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Saturday, February 27, 2021

The transformative myth of Arethusa

  In Greek mythology, Arethusa, a Nereid,   came across a clear stream and began bathing, not knowing it was the river god Alpheus, who flowed down from Arcadia through Elis to the sea. He fell in love during their encounter, but she fled after discovering his presence and intentions, as she wished to remain a chaste attendant of Artemis. After a long chase, she prayed to her goddess to ask for protection. Artemis hid her in a cloud, but Alpheus was persistent. Arethusa began to perspire profusely from fear, and soon transformed into a stream. Artemis then broke the ground allowing Arethusa another attempt to flee. Her stream traveled under the sea to the island of Ortygia, in the center of ancient Syracuse where she emerged as a fountain. But Alpheus flowed through the sea to reach her and mingle with her waters. Syracusan coins featuring her portrait are considered among the most beautiful in ancient Greece.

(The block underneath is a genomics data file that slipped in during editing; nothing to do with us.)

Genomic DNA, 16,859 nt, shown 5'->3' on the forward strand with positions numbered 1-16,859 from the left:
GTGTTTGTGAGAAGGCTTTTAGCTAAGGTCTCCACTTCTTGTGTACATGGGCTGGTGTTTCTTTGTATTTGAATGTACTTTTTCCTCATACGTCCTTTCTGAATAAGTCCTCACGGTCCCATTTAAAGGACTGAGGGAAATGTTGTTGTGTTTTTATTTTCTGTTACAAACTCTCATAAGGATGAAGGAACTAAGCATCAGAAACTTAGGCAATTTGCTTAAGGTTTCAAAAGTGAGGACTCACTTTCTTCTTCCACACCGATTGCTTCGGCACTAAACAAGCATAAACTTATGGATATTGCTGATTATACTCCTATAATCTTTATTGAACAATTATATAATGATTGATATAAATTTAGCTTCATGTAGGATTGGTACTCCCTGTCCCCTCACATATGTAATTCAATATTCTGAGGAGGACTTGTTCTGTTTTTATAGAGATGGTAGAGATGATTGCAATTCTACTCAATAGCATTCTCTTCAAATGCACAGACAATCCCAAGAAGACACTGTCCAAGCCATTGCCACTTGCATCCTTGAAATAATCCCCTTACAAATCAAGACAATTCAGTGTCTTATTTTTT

Beautiful Syracusan silver dekadrachm signed by Euainetos, with a portrait of Arethusa and a quadriga, 400-390 BCE. 

Beautiful Syracusan silver dekadrachm signed by Euainetos, with a portrait of Arethusa and a quadriga, 400-390 BCE. 




Image:  Alpheus and Arethusa by Battista di Domenico Lorenzi (1568-70) courtesy of the Metropolitan Museum of Art.


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